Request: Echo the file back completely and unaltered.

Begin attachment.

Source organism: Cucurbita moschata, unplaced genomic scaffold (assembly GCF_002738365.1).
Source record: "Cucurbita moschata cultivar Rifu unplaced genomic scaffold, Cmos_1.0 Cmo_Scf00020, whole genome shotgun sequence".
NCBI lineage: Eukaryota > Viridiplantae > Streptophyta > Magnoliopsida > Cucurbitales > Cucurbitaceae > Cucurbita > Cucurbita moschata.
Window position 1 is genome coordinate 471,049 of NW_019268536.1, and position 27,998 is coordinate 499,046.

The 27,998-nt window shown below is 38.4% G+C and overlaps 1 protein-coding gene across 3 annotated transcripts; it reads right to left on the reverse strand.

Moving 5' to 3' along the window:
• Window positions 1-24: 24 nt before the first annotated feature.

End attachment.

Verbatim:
Source organism: Cucurbita moschata, unplaced genomic scaffold (assembly GCF_002738365.1).
Source record: "Cucurbita moschata cultivar Rifu unplaced genomic scaffold, Cmos_1.0 Cmo_Scf00020, whole genome shotgun sequence".
NCBI lineage: Eukaryota > Viridiplantae > Streptophyta > Magnoliopsida > Cucurbitales > Cucurbitaceae > Cucurbita > Cucurbita moschata.
Window position 1 is genome coordinate 471,049 of NW_019268536.1, and position 27,998 is coordinate 499,046.

The 27,998-nt window shown below is 38.4% G+C and overlaps 1 protein-coding gene across 3 annotated transcripts; it reads right to left on the reverse strand.

Moving 5' to 3' along the window:
• Window positions 1-24: 24 nt before the first annotated feature.